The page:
Pelagic birding trips off the coast of South Africa are usually immensely rewarding. In fact, many say the seabirding here is some of the best in the world. The warm tropical water of KwaZulu-Natal and the icy, nutrient-rich currents of the southern Cape attract over 100 species of seabirds.

Did you know?

Leach’s storm petrel, a very rare summer visitor, was found breeding on Dyer Island near Cape Town.

If you’re a birder, a pelagic birding trip off South Africa could boost your lifer list dramatically.

South Africa has no less than 3 000 km of coastline, varying from warm tropical waters off KwaZulu-Natal to the icy, nutrient-rich currents washing against the Western Cape.

The country has over 100 pelagic species, so your sea birding will almost certainly be productive, depending on weather and season. Perversely, the rougher the weather, the better the sea birding, so don’t forget seasick tablets.

Some birders say that sea birding off the Western Cape, specifically Cape Town, is some of the best in the world.

But let’s start at Durban, a popular departure point for tropical birding trips, with a chance to see frigatebirds, tropicbirds and boobies. Generally, though, depending on the season, you’re likely to see albatrosses (shy, black-browed and Indian yellow-nosed), petrels (white-chinned and pintado), flesh-footed shearwater and Antarctic terns.

If you’re here in mid-winter (June or July), you may encounter the annual 'Sardine Run', a massive migration of these fish northwards. If you're lucky, you’ll see hundreds of Cape gannets plummeting into the seas to catch them.

Midway points like East London also have their attractions, especially in May and June, with birds frequently flying so close that you’ll hardly need your binoculars.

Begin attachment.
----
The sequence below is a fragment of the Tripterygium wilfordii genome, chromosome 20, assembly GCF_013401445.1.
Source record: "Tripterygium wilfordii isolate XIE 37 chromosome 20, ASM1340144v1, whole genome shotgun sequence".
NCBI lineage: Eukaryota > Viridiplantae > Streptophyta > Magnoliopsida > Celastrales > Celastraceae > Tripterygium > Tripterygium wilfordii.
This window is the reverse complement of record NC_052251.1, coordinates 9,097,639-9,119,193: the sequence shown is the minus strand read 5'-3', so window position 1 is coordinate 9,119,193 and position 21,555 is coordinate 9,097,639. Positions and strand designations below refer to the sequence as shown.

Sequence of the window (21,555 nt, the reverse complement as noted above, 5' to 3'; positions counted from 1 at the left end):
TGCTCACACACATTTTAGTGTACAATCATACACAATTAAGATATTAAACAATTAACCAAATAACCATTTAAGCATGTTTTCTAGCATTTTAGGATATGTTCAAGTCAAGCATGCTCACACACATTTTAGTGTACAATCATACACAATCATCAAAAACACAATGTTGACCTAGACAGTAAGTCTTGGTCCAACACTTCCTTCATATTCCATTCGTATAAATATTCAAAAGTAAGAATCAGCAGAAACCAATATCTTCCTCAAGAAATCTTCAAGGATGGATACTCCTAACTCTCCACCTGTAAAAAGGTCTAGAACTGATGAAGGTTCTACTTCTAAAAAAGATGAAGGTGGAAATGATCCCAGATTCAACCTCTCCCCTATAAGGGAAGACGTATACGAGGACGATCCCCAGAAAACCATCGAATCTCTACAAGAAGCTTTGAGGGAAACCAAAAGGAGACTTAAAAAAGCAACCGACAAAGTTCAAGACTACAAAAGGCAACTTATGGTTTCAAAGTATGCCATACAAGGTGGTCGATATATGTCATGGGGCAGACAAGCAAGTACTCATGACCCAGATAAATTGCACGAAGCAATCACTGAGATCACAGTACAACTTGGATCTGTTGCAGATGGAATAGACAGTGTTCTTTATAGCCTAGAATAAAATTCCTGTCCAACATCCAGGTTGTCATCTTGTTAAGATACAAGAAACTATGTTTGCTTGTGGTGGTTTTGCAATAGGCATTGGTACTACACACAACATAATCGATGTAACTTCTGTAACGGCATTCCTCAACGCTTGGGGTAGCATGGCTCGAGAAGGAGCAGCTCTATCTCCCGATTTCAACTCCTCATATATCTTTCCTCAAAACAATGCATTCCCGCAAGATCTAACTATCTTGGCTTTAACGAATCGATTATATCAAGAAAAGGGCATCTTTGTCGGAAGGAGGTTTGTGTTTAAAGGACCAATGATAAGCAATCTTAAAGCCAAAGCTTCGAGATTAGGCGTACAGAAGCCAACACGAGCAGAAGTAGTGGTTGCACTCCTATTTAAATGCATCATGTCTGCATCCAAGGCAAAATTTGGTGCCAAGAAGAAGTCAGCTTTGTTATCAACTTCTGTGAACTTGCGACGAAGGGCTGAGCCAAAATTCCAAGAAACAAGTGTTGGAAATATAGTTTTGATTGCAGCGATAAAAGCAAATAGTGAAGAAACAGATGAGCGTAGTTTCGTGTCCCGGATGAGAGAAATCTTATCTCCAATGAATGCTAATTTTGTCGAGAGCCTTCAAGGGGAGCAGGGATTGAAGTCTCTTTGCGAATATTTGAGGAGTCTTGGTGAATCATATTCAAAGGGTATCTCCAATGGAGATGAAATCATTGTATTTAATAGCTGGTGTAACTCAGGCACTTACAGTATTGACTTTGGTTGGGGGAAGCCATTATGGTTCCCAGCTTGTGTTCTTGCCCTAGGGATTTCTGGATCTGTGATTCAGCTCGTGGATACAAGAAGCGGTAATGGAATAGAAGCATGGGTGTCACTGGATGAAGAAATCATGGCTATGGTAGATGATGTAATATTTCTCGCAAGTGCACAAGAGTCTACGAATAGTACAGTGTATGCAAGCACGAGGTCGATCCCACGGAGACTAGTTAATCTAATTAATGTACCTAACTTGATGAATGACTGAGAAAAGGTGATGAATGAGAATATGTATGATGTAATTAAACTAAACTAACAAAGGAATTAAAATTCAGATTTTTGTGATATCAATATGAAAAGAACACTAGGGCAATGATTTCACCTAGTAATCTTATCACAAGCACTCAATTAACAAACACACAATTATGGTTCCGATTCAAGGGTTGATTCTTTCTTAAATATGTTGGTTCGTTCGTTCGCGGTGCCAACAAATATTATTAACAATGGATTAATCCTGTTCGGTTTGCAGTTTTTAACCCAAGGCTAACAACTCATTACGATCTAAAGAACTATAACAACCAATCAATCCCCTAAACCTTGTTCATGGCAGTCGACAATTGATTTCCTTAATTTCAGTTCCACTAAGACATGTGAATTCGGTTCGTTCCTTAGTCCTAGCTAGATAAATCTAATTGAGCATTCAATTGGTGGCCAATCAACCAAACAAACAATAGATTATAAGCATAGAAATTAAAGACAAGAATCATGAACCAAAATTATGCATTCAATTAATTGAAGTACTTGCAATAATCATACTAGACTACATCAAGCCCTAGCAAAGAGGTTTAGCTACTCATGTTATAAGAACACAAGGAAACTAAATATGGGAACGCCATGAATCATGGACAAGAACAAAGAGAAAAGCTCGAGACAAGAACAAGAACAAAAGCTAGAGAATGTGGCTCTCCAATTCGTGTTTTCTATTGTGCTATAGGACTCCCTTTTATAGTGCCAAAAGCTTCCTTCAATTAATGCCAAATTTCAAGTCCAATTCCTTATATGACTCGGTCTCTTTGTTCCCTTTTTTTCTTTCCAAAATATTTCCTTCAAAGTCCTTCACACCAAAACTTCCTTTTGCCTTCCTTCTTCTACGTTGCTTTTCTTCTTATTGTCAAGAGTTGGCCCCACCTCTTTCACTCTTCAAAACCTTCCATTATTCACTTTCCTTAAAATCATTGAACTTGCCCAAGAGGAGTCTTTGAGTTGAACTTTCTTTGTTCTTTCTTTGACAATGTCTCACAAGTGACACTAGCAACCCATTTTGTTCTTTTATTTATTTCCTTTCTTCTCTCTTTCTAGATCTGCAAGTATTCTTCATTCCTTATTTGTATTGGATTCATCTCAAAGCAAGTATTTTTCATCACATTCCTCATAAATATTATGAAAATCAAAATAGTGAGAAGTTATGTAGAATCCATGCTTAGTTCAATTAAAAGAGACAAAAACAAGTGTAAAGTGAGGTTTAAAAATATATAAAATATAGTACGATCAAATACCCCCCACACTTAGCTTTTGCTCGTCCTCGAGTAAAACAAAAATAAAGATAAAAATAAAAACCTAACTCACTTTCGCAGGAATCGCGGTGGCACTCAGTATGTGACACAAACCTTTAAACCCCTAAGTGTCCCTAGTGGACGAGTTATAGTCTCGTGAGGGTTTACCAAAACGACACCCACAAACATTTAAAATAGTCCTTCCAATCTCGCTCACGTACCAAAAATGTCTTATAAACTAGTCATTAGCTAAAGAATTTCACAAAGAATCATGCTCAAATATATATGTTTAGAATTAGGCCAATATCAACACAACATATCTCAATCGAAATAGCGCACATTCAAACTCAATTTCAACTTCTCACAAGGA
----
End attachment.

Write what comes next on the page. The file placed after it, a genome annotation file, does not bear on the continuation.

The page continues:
Take a pelagic birding trip out of Cape Town, and you’ll hardly know where to look first, especially if there’s a fresh wind blowing. You’ll see a bewildering array of terns, cormorants and gulls.

Further out, you’ll start encountering southern ocean seabirds. First prize is finding a fishing trawler and watching to see the bird extravaganza this brings. Winter is the best season – there are four species of albatrosses on offer, plus terns, treats like giant petrels, storm-bellied petrels, Antaractic prions and Antarctic fulmars.

Summer brings phalaropes, shearwaters, skuas and more.

You could also keep an eye out for whales, strange sunfish, Cape fur seals on the hunt, sharks and leaping dolphins.

Travel tips & Planning info

Who to contact

Birdlife South Africa
Tel: +27 (0) 11 789 1122
Email: info@birdlife.org.za

How to get here

Pelagic birding trips mostly depart from Cape Town, East London and Durban - but check with individual operators.

Best time to visit

Winter (May to September) is the time when you'll see those elusive sub-Antarctic species, but the shoulder seasons of spring and autumn also yield good sightings.

Length of stay

Usually operators book a boat for a weekend, so that if the weather is unsuitable on one day, they can go out on the next. Set aside half a day, as a rule.

What to pack

Be prepared for anything. The best birding is to be had on windy, choppy days, so first take seasick tablets if in doubt. Dress in layers (even on a sunny day), ideally with a waterproof parka and leggings if you have them.

Don't forget your binoculars or your bird book, sunburn cream (even in winter), a hat and sunglasses.

What to eat

On most trips, there will be something to eat - sandwiches and the like. But being out at sea makes you hungry, so bring along some snacks of your own if in doubt.